27 Aug CWA Buildings in Oaka Lane 2012
Branches of CWA were established in Central Queensland during the latter part of the 1920’s, liberating many housebound women in the rural area.
The CWA became a social club, charitable organisation, and a place where arts and craft could be taught.
An initial accomplishment of the Gladstone branch was the CWA holiday home built at Barney Point for country women and children.
It was named “Havarest” and was in use by 1928. When mothers were seriously ill and had to be hospitalised, a voluntary housekeeper moved in to care for the children.
A family was allowed two weeks rent free and by 1933 twenty-eight adults and thirty-six children had stayed there.
Within a decade, this home was fully occupied throughout the year.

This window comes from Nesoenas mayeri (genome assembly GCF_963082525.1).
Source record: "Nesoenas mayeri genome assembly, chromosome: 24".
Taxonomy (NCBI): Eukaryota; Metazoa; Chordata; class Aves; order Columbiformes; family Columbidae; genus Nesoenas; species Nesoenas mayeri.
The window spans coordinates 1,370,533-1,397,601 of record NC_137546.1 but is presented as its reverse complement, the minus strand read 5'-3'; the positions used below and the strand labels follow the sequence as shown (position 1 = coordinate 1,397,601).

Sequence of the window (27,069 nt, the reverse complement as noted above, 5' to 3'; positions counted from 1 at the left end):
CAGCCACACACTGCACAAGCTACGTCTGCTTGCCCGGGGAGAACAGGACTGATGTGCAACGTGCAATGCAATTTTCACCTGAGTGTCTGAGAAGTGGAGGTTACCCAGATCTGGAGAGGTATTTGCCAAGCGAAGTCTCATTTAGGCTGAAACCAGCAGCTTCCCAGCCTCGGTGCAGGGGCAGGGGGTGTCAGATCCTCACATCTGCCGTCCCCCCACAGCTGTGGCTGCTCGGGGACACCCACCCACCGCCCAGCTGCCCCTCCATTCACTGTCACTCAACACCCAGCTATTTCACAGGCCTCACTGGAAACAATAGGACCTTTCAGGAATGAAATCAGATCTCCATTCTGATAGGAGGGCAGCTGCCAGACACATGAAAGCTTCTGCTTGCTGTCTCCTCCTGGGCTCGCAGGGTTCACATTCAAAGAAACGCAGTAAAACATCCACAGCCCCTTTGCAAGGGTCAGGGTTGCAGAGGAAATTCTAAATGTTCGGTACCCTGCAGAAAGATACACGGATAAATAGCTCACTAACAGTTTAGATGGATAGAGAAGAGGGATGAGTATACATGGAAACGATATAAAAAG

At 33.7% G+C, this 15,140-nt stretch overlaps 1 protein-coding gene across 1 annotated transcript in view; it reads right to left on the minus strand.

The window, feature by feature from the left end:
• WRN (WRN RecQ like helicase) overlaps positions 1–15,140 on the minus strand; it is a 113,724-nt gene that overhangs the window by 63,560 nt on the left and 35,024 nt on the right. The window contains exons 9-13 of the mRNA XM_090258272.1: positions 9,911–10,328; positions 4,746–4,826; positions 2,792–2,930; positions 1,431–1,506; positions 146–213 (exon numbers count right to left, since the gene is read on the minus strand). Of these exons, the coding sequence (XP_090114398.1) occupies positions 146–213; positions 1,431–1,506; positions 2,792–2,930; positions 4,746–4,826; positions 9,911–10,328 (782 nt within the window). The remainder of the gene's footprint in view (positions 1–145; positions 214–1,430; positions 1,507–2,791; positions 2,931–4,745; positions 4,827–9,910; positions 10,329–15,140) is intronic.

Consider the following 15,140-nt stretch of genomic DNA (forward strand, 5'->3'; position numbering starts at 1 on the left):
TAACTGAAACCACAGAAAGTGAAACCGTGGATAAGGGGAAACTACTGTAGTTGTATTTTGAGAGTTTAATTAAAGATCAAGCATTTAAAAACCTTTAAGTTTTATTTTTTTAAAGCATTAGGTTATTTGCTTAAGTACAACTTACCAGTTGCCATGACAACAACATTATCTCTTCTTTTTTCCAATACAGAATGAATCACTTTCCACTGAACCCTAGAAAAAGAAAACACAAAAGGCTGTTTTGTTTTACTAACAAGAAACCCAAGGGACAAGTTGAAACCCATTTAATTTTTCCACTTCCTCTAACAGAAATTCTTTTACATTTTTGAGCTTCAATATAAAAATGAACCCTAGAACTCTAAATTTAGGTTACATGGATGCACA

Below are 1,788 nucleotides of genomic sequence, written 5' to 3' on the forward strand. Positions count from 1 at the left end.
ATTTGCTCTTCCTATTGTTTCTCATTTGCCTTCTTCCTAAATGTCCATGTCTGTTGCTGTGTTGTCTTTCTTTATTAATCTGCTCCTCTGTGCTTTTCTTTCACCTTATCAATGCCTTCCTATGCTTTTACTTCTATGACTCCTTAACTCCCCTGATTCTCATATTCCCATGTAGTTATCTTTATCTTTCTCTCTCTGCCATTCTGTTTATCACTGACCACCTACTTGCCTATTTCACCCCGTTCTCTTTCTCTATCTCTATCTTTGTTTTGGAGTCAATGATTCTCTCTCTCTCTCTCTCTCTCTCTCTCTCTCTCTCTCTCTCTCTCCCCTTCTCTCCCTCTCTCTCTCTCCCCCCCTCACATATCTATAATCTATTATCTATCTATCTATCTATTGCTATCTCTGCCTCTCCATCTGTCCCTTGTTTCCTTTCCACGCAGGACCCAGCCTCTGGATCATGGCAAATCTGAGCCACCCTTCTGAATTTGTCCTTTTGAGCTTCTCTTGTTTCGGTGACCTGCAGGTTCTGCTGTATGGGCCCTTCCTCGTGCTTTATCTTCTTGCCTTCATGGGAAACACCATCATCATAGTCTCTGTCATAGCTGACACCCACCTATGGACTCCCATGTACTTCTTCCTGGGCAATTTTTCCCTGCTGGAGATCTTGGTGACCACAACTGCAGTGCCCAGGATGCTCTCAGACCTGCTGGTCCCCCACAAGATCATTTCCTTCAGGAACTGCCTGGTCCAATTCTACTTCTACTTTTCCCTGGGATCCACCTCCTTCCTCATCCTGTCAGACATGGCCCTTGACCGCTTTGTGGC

In 1934 the association had a membership of seventy-seven full members, sixty-eight younger set and twenty-six junior set.
The 6th March 1936 was a red-letter day as the CWA opened its own meeting and rest room on land off Oaka Lane just south of the railway line.
Rest rooms were a feature of the CWA at that time and it provided an oasis for out-of-town women and a private venue for mums with young babies.
The CWA played an important role in the war years, some members opening their homes to war workers.